Better Ground

Agroforesty

Planting trees to grow better food.

Agroforestry is the best of both worlds. This sustainable land practice combines forest plants with crops and livestock, either simultaneously or sequentially, on the same plot of land to increase the harvest and environmental benefits.

Practices and Benefits of Agroforestry

Practices in agroforestry include:

  • Forest Farming
  • Alley Cropping
  • Silvopasture
  • Riparian Buffers (Working Buffers)
  • Windbreaks

Benefits of agroforestry include:

  • Combination of economic production with environmental protection
  • Increased potential to increase production and profitability
  • Builds resilience to extreme weather events such as floods and drought 
  • Providing diversity and flexibility into a production system
  • Increases in wildlife and beneficial insect habitat
  • Creates a more sustainable system
  • Carbon sequestration

Types of Working Buffers

Where trees are grown in rows that are wide enough to also allow for crops. Stacking these two production systems will help you better cope with market fluctuations or crop failures. This can be a long-term management strategy or a short-term approach to increasing your harvest while growing a forest canopy.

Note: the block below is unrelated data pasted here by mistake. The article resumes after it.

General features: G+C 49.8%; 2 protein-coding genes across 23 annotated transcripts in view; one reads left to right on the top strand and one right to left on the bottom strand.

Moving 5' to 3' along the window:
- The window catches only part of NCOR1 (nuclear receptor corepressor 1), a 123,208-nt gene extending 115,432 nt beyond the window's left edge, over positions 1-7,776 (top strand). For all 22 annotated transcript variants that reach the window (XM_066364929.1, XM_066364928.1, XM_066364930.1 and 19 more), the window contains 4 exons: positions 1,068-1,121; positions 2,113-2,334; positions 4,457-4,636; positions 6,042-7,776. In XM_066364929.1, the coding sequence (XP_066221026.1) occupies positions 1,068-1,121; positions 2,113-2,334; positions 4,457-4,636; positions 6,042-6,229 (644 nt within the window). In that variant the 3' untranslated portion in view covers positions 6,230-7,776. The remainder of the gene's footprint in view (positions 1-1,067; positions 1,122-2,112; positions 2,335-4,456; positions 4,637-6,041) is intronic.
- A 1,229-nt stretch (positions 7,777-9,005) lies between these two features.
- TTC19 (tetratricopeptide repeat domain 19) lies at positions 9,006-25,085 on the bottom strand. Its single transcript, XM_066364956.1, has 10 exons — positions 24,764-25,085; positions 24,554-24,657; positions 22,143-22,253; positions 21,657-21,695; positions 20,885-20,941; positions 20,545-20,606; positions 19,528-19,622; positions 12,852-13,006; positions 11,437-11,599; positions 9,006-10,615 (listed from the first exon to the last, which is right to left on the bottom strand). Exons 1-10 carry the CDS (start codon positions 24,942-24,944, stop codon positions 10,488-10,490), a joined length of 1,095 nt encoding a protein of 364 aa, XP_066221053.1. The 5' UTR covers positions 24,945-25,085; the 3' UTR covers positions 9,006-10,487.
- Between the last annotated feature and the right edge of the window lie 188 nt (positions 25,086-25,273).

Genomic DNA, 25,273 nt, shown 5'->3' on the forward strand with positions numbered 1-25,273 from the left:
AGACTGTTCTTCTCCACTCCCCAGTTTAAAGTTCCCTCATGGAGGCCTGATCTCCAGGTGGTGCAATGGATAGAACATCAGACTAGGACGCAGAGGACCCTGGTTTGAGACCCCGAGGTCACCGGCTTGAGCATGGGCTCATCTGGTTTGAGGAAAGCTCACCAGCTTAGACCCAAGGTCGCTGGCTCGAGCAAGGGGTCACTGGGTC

Silvopasture is the practice of grazing livestock under trees with the goal of integrating the management of three components: tree crops, livestock, and forage. Trees are selected for their crop value (such as fruit, timber and/or nut trees) or for additional forage benefits. By combining the three components of silvopasture, a synergistic system is created that allows for all components to be more productive together than they would otherwise be.

This method is the closest to a traditional forest. You have the opportunity to diversify your harvest with both a tree crop and an understory crop. From the trees, you can get timber or fruit and nuts, while the  understory is planted with shade-tolerant medicinal herbs, mushrooms, or greens for the floral market.

You can use alley cropping or silvopasture working buffer techniques to control weeds and bring in an income until trees mature.

Fast-growing woody shrub or tree species can be grown densely and harvested in this technique. For best results, you can use species that can re-sprout from stumps or roots. On the landscape, these dense shrubs can absorb nutrients and filter out pollutants. A great partner to traditional riparian buffers!

Intrigued?

Contact your District to learn more about how agroforestry may work for you. Technical documents are also available in the Resource Planner Toolkit.